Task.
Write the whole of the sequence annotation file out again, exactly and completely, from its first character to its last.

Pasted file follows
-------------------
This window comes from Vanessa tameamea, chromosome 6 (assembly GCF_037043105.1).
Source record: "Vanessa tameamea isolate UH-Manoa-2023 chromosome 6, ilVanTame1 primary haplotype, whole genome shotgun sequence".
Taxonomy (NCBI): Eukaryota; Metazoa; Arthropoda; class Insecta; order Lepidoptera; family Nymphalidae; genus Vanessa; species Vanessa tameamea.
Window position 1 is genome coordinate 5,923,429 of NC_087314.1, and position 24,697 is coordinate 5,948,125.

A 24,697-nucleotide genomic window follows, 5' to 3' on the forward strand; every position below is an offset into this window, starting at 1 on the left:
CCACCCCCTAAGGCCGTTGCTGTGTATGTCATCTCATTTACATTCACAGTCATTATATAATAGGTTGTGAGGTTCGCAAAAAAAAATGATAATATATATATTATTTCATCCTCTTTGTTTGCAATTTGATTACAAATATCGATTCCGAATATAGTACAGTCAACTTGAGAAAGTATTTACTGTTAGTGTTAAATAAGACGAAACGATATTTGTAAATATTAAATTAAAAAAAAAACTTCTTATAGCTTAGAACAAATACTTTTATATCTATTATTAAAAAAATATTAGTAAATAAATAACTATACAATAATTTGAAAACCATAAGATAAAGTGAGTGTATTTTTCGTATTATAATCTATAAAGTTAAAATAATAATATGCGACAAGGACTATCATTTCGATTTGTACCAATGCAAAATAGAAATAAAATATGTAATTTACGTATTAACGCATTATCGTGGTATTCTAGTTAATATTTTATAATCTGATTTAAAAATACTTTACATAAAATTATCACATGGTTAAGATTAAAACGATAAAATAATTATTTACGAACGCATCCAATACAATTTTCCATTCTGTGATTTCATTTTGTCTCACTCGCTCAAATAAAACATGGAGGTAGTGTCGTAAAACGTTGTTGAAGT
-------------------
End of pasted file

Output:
This window comes from Vanessa tameamea, chromosome 6 (assembly GCF_037043105.1).
Source record: "Vanessa tameamea isolate UH-Manoa-2023 chromosome 6, ilVanTame1 primary haplotype, whole genome shotgun sequence".
Taxonomy (NCBI): Eukaryota; Metazoa; Arthropoda; class Insecta; order Lepidoptera; family Nymphalidae; genus Vanessa; species Vanessa tameamea.
Window position 1 is genome coordinate 5,923,429 of NC_087314.1, and position 24,697 is coordinate 5,948,125.

A 24,697-nucleotide genomic window follows, 5' to 3' on the forward strand; every position below is an offset into this window, starting at 1 on the left:
CCACCCCCTAAGGCCGTTGCTGTGTATGTCATCTCATTTACATTCACAGTCATTATATAATAGGTTGTGAGGTTCGCAAAAAAAAATGATAATATATATATTATTTCATCCTCTTTGTTTGCAATTTGATTACAAATATCGATTCCGAATATAGTACAGTCAACTTGAGAAAGTATTTACTGTTAGTGTTAAATAAGACGAAACGATATTTGTAAATATTAAATTAAAAAAAAAACTTCTTATAGCTTAGAACAAATACTTTTATATCTATTATTAAAAAAATATTAGTAAATAAATAACTATACAATAATTTGAAAACCATAAGATAAAGTGAGTGTATTTTTCGTATTATAATCTATAAAGTTAAAATAATAATATGCGACAAGGACTATCATTTCGATTTGTACCAATGCAAAATAGAAATAAAATATGTAATTTACGTATTAACGCATTATCGTGGTATTCTAGTTAATATTTTATAATCTGATTTAAAAATACTTTACATAAAATTATCACATGGTTAAGATTAAAACGATAAAATAATTATTTACGAACGCATCCAATACAATTTTCCATTCTGTGATTTCATTTTGTCTCACTCGCTCAAATAAAACATGGAGGTAGTGTCGTAAAACGTTGTTGAAGT